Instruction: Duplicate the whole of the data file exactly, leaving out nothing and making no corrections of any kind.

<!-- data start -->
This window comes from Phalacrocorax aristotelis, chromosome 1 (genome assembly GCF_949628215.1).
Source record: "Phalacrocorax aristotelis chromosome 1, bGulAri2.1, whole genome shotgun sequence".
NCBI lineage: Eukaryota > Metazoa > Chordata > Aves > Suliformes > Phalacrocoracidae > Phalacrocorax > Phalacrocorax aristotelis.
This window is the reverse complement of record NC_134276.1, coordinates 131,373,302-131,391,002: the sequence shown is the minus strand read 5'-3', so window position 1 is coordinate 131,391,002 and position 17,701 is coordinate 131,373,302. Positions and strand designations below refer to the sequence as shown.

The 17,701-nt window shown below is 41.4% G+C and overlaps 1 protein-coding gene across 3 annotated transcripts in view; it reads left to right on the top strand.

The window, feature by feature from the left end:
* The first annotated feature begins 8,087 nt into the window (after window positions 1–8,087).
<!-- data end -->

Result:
This window comes from Phalacrocorax aristotelis, chromosome 1 (genome assembly GCF_949628215.1).
Source record: "Phalacrocorax aristotelis chromosome 1, bGulAri2.1, whole genome shotgun sequence".
NCBI lineage: Eukaryota > Metazoa > Chordata > Aves > Suliformes > Phalacrocoracidae > Phalacrocorax > Phalacrocorax aristotelis.
This window is the reverse complement of record NC_134276.1, coordinates 131,373,302-131,391,002: the sequence shown is the minus strand read 5'-3', so window position 1 is coordinate 131,391,002 and position 17,701 is coordinate 131,373,302. Positions and strand designations below refer to the sequence as shown.

The 17,701-nt window shown below is 41.4% G+C and overlaps 1 protein-coding gene across 3 annotated transcripts in view; it reads left to right on the top strand.

The window, feature by feature from the left end:
* The first annotated feature begins 8,087 nt into the window (after window positions 1–8,087).